4. Getting out of the Box

 

 

The highly cliched phrase “thinking outside the box” has its place in graphic design. Of course. But this is only when talking of boxes in a figurative sense. In the more literal sense of designing  a graphical project, straying outside the box is more of an anathema than not. In graphic design these boxes are known as frameworks and are vital in helping pave the way forward.

Therefore the best advice about thinking outside the box for a graphic designer is: “think outside the box, stay within the frame”. In some instances, the frames are not always four-sided shapes. You must learn to keep your artwork confined in them. Just as important is ensuring that when two frames overwrap, the contents remain balanced and retains a sense of perspective. These are essential considerations if your work is to prove not only appealing but beautiful to the viewer.   

5. Spelling, Grammar and Semantic Mistakes

 

 

It is true that a graphic designer requires a very different set of skills and box of tricks to succeed compared to a creative writer. However, the graphic artist’s work must stand up to unforgiving scrutiny when it comes to rules of grammar and semantics (the logical meaning of a piece of text). Arguably, grammatical and semantic mistakes in a piece of artwork are more noticeable (and catastrophic) than they would be in a lengthier but text-only piece of creative writing.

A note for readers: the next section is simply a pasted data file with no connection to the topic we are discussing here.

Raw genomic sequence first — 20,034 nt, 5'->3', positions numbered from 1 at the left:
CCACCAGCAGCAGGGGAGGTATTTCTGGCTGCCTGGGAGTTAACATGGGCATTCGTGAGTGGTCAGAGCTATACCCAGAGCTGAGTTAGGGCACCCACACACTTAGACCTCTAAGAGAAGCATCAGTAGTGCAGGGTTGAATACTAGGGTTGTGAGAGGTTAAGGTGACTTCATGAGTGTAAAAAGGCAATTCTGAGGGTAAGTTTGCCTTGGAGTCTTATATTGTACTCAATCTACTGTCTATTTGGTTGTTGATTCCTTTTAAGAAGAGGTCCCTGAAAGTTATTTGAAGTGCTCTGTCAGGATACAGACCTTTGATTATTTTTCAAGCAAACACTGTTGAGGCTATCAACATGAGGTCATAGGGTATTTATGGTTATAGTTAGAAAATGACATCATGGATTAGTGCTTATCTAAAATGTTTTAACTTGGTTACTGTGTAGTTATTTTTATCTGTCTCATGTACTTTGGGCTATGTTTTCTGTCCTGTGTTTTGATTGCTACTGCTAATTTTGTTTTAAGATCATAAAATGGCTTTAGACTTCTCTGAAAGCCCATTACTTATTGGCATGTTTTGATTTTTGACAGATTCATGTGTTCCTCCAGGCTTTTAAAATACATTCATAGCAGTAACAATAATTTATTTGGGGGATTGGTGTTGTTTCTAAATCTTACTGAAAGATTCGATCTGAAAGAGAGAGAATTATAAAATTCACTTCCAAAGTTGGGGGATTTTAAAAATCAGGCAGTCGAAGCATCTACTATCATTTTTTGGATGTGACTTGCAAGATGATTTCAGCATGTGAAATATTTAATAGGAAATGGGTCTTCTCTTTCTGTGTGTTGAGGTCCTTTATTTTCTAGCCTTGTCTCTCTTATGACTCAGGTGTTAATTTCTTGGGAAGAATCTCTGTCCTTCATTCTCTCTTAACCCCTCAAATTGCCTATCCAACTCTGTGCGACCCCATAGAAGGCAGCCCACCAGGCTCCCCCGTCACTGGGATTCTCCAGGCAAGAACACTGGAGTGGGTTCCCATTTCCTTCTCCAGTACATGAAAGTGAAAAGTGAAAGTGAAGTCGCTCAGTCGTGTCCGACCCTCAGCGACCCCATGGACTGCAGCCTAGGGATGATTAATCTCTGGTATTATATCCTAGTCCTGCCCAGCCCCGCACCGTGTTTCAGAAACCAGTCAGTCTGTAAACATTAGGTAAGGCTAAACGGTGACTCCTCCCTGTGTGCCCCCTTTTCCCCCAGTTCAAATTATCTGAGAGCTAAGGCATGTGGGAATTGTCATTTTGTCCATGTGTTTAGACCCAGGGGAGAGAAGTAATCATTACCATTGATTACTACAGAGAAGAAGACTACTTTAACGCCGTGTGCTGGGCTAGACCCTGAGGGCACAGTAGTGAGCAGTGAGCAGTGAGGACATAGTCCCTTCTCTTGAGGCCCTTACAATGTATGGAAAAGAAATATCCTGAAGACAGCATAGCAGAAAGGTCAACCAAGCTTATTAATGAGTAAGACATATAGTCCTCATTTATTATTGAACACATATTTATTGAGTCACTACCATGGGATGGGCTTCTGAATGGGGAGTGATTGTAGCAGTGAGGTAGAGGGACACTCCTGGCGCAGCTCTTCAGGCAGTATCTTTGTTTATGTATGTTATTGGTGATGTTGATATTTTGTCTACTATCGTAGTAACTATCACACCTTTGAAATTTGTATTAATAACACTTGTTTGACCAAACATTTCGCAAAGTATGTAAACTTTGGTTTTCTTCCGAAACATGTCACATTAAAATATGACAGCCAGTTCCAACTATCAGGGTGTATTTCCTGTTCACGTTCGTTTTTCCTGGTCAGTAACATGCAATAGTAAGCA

As a graphic designer you may not always have the tools creative writers have to weed out typos, grammatical howlers and unintelligible word combinations in the same sense as a creative writer. Yet you must still guarantee that none of these make it to the final piece of work. If you are not very good with the mastery of the language you are using for your art, work with someone who is literally proficient in the language to identify and eliminate such errors while still retaining the creative appeal of your work.

Graphic design is often about serene beauty and flawless perfection. This is why a graphic designer must work tirelessly to keep mistakes that ruin their work out of turn. There are many likely mistakes but the ones discussed above are the most common and impactful. Stay clear of them and you are all set for success in your venture as a world class graphic designer.